> North American Pacific Time?


Isn't DateFormat.setTimeZone("MET") supposed to handle this?

> The results may not be what is expected. The original OP should
> consider this. Now, Boudewijn didn't do too bad for typing it in
> without testing it (I could tell since substring does not have a
> capital S), but I would suggest the judicious use of subexpressions
> for clarity.
>
> int t = dateStr.indexOf('T');
> int nextColon = dateStr.indexOf(":", t);
> int hour = Integer.parseInt( dateStr.substring(t+1,
> nextColon )) % 12;
> String s3 = dateStr.substring(0, t) + ' ' +
> hour + dateStr.substring( nextColon,
> dateStr.lastIndexOf('.'));
> System.out.println( s3 );


Looks good. One question: why did you obtain the 'T' and ':' indices
differently?


 
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P.Hill
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      09-30-2004
Boudewijn Dijkstra wrote:

>>I just hope you never get a single digit hour w/o a leading space in
>>the hours position.
>>yyyy-MM-ddThh:mm:ss.sTZD
>>2001-9-11T8:45:00.000EDT

>
> Then it would be "yyyy-M-ddTh:mm:ss.sssTZD", I guess.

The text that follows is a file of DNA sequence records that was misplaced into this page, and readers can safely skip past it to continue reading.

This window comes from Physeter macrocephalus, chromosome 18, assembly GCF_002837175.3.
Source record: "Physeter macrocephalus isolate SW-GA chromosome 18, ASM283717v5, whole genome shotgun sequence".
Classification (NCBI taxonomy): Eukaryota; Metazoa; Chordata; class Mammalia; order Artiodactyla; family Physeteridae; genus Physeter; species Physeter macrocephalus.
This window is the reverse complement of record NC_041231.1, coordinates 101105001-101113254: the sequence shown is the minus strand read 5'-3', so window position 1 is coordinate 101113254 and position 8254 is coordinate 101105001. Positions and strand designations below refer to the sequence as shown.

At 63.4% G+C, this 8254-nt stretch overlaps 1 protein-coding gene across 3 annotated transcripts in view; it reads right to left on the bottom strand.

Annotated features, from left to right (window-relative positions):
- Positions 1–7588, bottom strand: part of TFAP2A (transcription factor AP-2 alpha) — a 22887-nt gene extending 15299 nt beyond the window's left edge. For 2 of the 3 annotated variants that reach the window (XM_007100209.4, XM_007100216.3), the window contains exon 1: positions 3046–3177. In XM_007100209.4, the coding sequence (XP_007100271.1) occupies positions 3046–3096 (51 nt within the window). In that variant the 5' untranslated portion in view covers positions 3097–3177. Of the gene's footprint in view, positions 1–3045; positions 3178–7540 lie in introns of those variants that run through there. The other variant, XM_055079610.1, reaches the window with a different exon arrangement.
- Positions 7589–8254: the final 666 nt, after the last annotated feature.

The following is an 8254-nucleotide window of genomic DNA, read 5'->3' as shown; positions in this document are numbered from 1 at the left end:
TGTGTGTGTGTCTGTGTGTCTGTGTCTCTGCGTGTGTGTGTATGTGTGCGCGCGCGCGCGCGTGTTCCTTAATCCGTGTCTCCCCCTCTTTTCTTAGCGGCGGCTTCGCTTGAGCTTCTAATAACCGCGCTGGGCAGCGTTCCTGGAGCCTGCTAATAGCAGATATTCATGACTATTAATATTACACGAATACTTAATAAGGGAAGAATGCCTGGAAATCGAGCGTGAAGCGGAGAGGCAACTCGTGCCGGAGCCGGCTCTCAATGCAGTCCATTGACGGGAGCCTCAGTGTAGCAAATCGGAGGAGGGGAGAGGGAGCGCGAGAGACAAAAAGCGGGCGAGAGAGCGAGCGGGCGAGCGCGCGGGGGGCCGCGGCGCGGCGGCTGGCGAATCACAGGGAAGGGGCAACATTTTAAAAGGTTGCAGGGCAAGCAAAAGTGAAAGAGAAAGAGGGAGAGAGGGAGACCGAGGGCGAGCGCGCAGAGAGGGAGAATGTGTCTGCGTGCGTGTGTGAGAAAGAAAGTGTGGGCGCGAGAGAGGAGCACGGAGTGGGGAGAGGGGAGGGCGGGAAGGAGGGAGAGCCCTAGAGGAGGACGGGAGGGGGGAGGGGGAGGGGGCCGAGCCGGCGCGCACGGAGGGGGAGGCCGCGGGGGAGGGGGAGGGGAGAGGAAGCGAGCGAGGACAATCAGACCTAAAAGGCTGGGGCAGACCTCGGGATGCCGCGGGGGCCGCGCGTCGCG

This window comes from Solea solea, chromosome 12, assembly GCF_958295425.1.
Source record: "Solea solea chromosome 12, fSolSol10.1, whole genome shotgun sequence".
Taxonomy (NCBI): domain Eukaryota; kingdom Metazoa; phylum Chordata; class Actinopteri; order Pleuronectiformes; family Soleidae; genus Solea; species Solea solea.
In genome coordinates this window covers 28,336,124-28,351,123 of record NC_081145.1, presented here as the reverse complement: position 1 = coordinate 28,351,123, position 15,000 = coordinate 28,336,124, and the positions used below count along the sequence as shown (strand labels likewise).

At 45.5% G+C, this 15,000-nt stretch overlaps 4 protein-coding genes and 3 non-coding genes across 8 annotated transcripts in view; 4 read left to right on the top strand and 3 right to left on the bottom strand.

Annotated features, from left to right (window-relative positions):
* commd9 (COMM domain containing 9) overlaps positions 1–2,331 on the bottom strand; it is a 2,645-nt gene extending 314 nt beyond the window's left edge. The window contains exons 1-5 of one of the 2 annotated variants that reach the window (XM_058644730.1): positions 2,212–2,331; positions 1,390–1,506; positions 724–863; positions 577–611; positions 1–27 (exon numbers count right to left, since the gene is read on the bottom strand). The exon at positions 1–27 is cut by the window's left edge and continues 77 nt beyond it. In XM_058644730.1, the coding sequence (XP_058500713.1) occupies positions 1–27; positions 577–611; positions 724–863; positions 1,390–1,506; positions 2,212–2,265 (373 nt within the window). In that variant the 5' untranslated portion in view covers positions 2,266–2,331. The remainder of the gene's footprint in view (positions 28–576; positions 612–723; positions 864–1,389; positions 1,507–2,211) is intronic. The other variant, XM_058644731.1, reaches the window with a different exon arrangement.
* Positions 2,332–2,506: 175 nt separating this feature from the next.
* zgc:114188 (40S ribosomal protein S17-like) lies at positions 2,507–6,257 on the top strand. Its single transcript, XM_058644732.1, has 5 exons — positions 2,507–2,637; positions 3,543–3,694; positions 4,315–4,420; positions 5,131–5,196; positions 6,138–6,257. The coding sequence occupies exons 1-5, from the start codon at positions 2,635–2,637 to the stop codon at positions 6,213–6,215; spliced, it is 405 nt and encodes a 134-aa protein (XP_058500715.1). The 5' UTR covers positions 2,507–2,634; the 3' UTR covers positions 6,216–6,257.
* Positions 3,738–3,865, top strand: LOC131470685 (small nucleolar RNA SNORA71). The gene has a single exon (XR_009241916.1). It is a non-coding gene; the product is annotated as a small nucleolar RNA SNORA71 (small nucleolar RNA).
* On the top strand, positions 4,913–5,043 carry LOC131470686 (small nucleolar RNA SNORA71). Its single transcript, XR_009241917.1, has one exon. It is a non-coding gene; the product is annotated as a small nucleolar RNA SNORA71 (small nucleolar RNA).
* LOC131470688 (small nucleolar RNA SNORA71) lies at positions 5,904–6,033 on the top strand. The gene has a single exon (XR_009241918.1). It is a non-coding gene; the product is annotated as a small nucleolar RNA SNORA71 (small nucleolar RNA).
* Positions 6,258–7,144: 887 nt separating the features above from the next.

FWIW, The ending should be zzz for timezone formating info in a real
SimpleDateFormat format string.

>>
>>The formatting is minor compared to a larger problem. What happens if
>>the original string is Middle European Time and the VM is running in
>>North American Pacific Time?

>
> Isn't DateFormat.setTimeZone("MET") supposed to handle this?


Yes, but the original code didn't include the explicit setting of the TZ.

>> int t = dateStr.indexOf('T');
>> int nextColon = dateStr.indexOf(":", t);

[...]
>
> Looks good. One question: why did you obtain the 'T' and ':' indices
> differently?


I went for the colon after the 'T' which is actually the first colon, so
yes I could have just asked for the 1st ':'. Could I say I did it 'cause
starting from the T is faster? If I did I would be making excuses; I did
it because I was thinking of the 1st colon after the T.

-Paul